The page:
Matt
Backlog on signed design/ build actual
$3,775,000
Matt
Number of jobs on desing/build board
34
Matt
Average design/build job size
$343,182
Matt
Backlog on bid board planned
$5,000,000
Matt
Backlog on bid board actual
$5,035,000
Matt
Number of jobs on bid board
12
Matt
Average bid job size
$419,583
Matt
Job sales per month planned
$700,000
Matt
Job sales per month forecast
$425,000
Matt
Job sales per month actual
$425,000

This sheet is not only a tracking tool but also a forecasting tool. It's updated weekly, so the team can look ahead and forecast how the month will end. However, the Metric Scoreboard below shows only how the company actually performed in a month. It's interesting and important to compare forecasts with performance.

This information can be shared and used weekly, monthly, quarterly and/or yearly. At Plaskoff Construction, departments meet weekly to share and input data as a team. This allows them to discuss how they are doing, how they can meet their goals and where they are on their forecast for the month.

Each week, we also conduct a companywide meeting that all department heads must attend but is optional for other employees. At these meetings, we share only the main company metrics sheet, so all employees can view performance. Concerns or questions about forecasts can be directed to department managers after the meeting. These meetings are only for education and sharing knowledge, not discussion, and they generally last about 20 minutes. Departments and department heads, knowing their information will be shared with potentially the entire company, are held accountable for results and accuracy, and employees become involved in all facets of the company, so they can get involved in solutions. At the last companywide meeting of each month, we review forecast-versus-actual results.

Sales
Goal
Actual
Deviation
Closed
 
$700,000
$425,000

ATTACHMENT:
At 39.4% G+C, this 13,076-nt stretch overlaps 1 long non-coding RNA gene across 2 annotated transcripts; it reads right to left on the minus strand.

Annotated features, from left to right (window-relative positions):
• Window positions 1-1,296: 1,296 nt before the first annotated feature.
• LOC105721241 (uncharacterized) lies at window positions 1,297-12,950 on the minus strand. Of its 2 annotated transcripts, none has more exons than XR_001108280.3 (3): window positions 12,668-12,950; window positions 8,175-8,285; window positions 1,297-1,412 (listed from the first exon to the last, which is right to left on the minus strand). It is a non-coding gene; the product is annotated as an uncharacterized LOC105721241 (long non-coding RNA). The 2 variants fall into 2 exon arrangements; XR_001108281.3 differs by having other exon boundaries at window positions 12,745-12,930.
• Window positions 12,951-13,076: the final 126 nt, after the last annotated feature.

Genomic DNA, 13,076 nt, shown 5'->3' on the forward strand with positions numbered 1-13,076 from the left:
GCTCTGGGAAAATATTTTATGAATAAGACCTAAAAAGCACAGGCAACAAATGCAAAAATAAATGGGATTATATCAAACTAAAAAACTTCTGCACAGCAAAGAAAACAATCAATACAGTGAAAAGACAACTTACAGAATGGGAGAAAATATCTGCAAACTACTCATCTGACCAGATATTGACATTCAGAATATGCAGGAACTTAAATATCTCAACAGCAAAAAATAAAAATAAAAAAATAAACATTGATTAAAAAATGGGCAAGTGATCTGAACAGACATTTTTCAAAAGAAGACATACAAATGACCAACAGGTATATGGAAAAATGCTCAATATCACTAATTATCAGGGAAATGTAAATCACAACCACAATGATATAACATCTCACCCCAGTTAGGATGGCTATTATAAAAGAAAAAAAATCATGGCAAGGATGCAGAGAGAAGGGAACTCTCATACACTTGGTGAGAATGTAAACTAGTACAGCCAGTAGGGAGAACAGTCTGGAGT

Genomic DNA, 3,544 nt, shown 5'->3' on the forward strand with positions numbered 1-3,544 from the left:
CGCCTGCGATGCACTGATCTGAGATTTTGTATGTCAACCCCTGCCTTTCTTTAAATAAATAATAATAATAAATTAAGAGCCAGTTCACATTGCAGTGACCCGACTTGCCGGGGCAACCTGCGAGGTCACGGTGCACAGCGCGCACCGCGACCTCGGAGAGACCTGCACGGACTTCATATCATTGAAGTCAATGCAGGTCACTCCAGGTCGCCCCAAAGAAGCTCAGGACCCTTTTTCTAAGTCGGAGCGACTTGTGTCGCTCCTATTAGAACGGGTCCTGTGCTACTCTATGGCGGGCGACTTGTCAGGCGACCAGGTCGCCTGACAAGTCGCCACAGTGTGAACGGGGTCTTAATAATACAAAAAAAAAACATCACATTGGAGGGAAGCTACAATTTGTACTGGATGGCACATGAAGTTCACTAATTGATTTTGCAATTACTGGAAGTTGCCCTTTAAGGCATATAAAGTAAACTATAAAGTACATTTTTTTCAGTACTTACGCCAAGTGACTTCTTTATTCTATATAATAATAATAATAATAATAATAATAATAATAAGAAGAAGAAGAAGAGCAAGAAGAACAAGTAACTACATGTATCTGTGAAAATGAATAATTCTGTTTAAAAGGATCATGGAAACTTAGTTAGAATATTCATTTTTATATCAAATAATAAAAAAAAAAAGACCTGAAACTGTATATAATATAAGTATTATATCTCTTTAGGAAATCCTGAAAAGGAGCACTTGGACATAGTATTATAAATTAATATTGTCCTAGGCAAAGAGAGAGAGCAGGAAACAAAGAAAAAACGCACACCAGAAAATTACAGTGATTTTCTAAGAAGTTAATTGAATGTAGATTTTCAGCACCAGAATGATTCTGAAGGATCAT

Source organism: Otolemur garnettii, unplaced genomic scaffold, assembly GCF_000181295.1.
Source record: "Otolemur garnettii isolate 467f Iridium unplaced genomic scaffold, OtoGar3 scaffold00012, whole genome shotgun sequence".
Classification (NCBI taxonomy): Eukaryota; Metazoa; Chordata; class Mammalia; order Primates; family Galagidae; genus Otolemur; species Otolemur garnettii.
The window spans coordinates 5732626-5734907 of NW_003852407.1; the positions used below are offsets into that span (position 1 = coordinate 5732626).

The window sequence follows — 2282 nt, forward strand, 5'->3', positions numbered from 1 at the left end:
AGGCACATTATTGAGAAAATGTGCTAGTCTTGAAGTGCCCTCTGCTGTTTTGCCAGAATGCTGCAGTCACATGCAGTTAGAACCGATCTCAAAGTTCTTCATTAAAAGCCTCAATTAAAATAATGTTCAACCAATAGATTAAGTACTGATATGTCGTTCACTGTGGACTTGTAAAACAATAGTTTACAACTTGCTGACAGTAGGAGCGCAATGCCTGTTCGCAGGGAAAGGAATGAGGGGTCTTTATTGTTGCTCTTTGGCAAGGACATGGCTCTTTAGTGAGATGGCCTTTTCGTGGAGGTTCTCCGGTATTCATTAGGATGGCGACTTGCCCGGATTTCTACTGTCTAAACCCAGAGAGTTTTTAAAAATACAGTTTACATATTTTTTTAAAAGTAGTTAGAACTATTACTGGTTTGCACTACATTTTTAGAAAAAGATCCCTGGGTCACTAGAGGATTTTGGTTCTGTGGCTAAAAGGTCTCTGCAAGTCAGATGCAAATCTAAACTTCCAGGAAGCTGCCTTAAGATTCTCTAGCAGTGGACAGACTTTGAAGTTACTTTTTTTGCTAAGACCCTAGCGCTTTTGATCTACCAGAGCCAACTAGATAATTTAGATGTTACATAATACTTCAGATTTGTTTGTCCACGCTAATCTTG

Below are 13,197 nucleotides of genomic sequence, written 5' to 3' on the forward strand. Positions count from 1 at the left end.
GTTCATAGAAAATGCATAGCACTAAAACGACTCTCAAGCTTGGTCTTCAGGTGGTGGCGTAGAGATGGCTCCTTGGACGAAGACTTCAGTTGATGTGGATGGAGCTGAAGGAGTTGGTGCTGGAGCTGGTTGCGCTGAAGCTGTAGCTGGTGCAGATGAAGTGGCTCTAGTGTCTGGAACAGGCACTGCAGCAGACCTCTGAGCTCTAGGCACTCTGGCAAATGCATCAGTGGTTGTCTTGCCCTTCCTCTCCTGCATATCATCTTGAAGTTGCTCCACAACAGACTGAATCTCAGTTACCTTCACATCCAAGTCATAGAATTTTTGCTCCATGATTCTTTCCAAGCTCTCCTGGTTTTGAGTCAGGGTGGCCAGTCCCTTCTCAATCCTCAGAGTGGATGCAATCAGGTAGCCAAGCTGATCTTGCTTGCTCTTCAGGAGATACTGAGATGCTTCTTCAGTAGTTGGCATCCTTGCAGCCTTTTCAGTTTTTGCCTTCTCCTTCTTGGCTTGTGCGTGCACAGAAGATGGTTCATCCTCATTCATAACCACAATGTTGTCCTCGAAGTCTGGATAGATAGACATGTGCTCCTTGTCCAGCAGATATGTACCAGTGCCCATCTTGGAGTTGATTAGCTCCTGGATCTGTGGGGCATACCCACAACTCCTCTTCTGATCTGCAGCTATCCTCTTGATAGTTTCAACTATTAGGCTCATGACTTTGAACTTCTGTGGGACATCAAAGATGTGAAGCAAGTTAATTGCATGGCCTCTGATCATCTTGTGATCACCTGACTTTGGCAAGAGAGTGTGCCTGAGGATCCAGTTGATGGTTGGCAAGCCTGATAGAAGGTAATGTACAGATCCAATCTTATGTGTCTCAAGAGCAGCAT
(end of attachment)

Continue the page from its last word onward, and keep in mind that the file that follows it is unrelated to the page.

($275,000)
Bid-to-get ratio
45.55%
43.45%
(2.10%)
Marketing
Leads #
33%
33
0
Leads $
$7,000,000
$8,500,000
$1,500,000
Average size
$212,000
$257,575
$45,575
Prospects per month
10
8
(2)

In addition, department heads meet monthly to discuss issues raised by employees as well as strategy. The employees' issues are resolved and then shared at the next companywide meeting.

This regular tracking simplifies quarterly and yearly tracking. Quarterly and yearly planning sessions fall under your strategic planning umbrella, and regular tracking gives you timely, accurate and plentiful data with which to work.

A word of warning: Meetings can become overwhelming, too frequent and unproductive if not managed appropriately and held at the time most appropriate for your company. Ask your employees what day and time work best for them, and make your meetings timely, concise and on point. Set time limits and an agenda upfront, follow the agenda and end promptly. Meeting too often can affect productivity and frustrate results-oriented individuals.

Also, clarify for employees that the company's mission outweighs meetings. In other words, for a project manager, client satisfaction takes precedence over attending the weekly meeting. Find the proper balance between employee involvement and job-site management.